Constructing a spectroscope is a great way for children of any age to learn about color.
What is color? Color is a psychochemical phenomenon which involves three factors: a colored object, light and a human being with eyes and a brain. Quite complicated for something most of us take for granted!
A spectroscope uses a different grating to separate the component parts of the light into the various colors called the spectrum. This will allow the students to discover what color is.
This type of visual aid could be used in a science lesson, actually for almost any age of kids. (The lesson is ideal for 3rd-4th graders.) It is a fun, easy, and hands-on way for them to learn about color and the color spectrum.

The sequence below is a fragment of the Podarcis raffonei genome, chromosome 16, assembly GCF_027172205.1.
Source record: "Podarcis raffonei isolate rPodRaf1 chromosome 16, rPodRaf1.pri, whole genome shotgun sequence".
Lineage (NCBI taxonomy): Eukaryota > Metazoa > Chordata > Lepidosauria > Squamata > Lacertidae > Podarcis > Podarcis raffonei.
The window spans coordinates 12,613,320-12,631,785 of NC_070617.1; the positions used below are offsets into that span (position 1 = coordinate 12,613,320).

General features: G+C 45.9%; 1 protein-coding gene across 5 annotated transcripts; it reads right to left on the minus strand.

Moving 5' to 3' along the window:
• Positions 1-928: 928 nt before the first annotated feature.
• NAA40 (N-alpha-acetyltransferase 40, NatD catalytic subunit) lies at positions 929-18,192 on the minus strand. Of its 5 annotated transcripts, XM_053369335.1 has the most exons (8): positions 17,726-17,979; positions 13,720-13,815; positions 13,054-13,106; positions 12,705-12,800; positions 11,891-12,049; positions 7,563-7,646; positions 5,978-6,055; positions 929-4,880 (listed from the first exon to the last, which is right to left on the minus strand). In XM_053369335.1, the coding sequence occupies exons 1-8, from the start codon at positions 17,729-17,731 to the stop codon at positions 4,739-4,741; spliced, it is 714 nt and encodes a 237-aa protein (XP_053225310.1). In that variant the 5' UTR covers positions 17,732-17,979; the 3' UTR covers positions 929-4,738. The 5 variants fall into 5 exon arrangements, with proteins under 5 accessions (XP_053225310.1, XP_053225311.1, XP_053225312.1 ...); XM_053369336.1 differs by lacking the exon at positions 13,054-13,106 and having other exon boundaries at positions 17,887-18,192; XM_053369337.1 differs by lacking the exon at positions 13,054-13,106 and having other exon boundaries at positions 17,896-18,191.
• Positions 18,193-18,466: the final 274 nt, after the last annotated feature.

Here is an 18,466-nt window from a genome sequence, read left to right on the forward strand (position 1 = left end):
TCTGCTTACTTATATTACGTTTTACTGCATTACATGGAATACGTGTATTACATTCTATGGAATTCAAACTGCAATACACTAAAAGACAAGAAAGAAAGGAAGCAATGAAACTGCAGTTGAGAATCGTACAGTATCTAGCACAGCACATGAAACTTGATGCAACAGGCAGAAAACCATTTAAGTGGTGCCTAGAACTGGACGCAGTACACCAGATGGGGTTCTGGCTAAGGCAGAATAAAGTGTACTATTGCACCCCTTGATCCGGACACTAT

On the following pages are the materials needed and the instructions for building and for the use of the spectroscope.
MATERIALS (FOR EACH STUDENT):
The spectroscope can be used to look at any type of light (ie: sunlight, candle, and an incandescent light bulb). Just remember, if you use sunlight, do not look directly at the sun with your box. Looking only into the sky on a sunny day will accomplish the purpose.
While looking at the different light sources, the students can draw and color pictures of what they see. When students are done, they can discuss and compare their pictures and ideas about the spectroscope and color in general.
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